Frequently Asked Questions
Q1. What Is The Advantage Of LCD Over PLASM TV?
LCD television advantages include no burn-in susceptibility, cooler running, less screen glare, more functional at high altitudes, longer display life (although improvements are being made in Plasma screen life), looks better in brightly lit rooms, and less power consumption than Plasma. Also, LCD televisions have made great strides in upping-the-ante in native pixel resolution, with a growing number of sets offering a full 1080p (1920x1080) display capability at affordable price levels in screen sizes ranging from 37-inches and up. On the other hand, the number of Plasma Televisions offering 1080p native pixel resolution are increasing, there are aren't as many affordable 1080p choices in the 42-inch screen size, as well as being more expensive in comparison to their LCD counterparts.
One factor to consider in favor of LCD over Plasma (at least for the near future) is that if you are planning to purchase a Blu-ray Disc, HD-DVD, or Upscaling DVD Player, LCD may be a more cost-effective option as you can get a 1080p LCD set from 37-to-42-inches at a lower price than and 42-inch size Plasma set that has 1080p resolution. One other factor to consider is that LCD televisions are typically lighter (when comparing same screen sizes) than their Plasma counterparts, making wall installation easier.
Q2. Are LCD TV's Susceptiple To Burn-in?
LCD technology is not susceptible to burn-in, which is actually uneven aging of a display's phosphor. LCD TVs are liquid crystal-based, not phosphor-based, so there is no surface to burn-in. LCD TVs do exhibit a phenomenon known as "image retention" that occurs when bright objects have been left onscreen for an extended period of time, but this effect is not permanent.
Q3. What Is Aspect Ratio?
The aspect ratio describes the relationship of screen width to screen height. Conventional sets have a 4:3 aspect ratio, whereas wide-screen models are 16:9. Wide screens are the future. For one thing, HDTV is a wide-screen format. For another, DVDs usually look better on wide-screen displays because nearly every movie made in the last 50 years was filmed in an aspect ratio of either 1.85:1 (very close to 16:9, which is 1.78:1) or 2.35:1 (even wider than 16:9).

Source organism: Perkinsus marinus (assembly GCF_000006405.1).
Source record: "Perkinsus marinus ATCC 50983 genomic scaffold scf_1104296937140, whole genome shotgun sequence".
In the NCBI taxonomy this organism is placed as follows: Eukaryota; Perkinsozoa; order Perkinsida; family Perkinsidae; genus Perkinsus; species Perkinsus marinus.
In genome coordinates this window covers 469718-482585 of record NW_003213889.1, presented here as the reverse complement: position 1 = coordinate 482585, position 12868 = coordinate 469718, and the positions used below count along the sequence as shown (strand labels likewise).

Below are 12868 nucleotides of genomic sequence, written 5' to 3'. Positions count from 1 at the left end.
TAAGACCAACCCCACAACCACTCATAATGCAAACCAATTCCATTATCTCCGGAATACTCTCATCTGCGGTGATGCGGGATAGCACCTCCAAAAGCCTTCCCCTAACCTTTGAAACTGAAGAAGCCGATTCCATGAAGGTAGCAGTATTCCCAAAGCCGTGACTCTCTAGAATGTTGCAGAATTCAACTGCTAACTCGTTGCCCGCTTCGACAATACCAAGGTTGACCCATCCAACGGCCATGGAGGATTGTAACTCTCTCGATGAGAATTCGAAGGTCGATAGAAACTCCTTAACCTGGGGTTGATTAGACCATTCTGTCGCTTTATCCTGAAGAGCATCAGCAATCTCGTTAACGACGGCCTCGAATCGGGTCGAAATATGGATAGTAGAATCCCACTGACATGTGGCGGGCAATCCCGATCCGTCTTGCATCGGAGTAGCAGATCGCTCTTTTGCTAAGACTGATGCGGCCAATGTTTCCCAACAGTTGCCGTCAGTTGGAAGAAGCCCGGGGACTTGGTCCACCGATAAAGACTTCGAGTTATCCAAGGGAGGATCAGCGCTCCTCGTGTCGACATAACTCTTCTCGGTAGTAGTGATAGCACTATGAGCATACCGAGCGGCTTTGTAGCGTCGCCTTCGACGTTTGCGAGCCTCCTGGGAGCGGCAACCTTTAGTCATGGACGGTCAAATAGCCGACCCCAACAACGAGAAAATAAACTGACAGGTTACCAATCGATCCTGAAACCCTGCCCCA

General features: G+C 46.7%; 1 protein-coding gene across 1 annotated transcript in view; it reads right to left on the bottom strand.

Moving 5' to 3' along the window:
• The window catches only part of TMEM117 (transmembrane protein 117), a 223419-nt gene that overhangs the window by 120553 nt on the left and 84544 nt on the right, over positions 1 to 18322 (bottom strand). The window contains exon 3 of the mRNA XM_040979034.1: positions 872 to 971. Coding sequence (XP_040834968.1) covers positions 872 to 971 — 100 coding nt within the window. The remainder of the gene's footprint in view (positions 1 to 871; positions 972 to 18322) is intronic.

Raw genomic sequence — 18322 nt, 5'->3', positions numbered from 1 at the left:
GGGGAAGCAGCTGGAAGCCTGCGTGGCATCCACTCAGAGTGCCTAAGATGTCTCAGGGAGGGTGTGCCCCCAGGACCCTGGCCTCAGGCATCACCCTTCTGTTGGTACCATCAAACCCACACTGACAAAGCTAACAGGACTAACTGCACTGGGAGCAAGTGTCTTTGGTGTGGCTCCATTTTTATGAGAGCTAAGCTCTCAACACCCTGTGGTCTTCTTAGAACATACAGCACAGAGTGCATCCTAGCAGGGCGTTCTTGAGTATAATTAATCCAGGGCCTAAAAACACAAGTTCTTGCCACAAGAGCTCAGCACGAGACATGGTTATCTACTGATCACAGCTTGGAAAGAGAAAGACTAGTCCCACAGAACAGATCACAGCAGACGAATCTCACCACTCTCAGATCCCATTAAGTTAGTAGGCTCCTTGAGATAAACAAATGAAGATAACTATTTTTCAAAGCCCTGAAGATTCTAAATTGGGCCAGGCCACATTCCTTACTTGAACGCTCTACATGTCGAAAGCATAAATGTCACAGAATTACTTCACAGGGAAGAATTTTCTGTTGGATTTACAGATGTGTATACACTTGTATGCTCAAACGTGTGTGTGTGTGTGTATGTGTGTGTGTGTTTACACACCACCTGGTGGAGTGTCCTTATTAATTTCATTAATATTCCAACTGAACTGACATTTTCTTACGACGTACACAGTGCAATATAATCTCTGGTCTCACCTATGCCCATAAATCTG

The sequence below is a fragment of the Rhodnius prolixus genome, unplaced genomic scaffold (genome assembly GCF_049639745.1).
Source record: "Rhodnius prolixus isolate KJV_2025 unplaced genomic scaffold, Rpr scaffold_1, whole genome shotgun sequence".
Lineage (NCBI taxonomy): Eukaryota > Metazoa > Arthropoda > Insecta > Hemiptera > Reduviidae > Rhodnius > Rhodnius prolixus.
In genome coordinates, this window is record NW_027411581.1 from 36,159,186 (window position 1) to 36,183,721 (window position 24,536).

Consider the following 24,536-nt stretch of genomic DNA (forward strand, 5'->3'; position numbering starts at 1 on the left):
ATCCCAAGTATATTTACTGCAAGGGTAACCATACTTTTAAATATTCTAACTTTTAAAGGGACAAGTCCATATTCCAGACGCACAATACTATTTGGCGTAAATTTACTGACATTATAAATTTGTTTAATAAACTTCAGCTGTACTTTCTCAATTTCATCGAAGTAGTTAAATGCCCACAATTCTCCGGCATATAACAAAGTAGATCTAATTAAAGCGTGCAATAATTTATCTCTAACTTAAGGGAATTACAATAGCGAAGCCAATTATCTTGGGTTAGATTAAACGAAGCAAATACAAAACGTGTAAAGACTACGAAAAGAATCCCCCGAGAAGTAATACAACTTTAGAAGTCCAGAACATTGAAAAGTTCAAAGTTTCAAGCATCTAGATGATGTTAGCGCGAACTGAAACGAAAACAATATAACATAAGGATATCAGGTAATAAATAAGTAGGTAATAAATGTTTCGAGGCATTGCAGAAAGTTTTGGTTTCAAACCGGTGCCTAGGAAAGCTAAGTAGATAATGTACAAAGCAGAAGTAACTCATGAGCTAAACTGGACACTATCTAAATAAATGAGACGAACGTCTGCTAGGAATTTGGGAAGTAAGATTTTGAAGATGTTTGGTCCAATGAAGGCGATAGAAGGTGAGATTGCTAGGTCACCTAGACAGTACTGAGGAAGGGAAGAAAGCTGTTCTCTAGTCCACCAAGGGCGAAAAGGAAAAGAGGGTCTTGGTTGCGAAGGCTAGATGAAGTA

Q4. What Is S-Video?
S-Video offers better quality than composite video does, and most video sources except standard VCRs now have S-Video outputs. Connection is made with a special cable and multipin sockets.
Q5. HDMI (High-Definition Multimedia Interface) – What Is It?
HDMI is DVI plus a digital audio and control link. HDMI is the dominant digital connection interface for HDTVs today. The big draw here is that you get a one-wire setup that pumps HD content into your other home-theater components too. This connection is provided on almost all current HD satellite receivers, HD cable boxes, and upconverting DVD players (those that provide 720p, 1080i, or 1080p output from regular DVDs), and it is the standard video connector for Blu-ray Disc players. The exact version of the HDMI input (for example, 1.1 or 1.3) is of little consequence on TV sets currently on the market. Of more importance to HDTV shoppers is how many HDMI inputs a TV has. Aim to get an HDTV with at least three or four HDMI inputs, to accommodate the multiple devices you're bound to accumulate.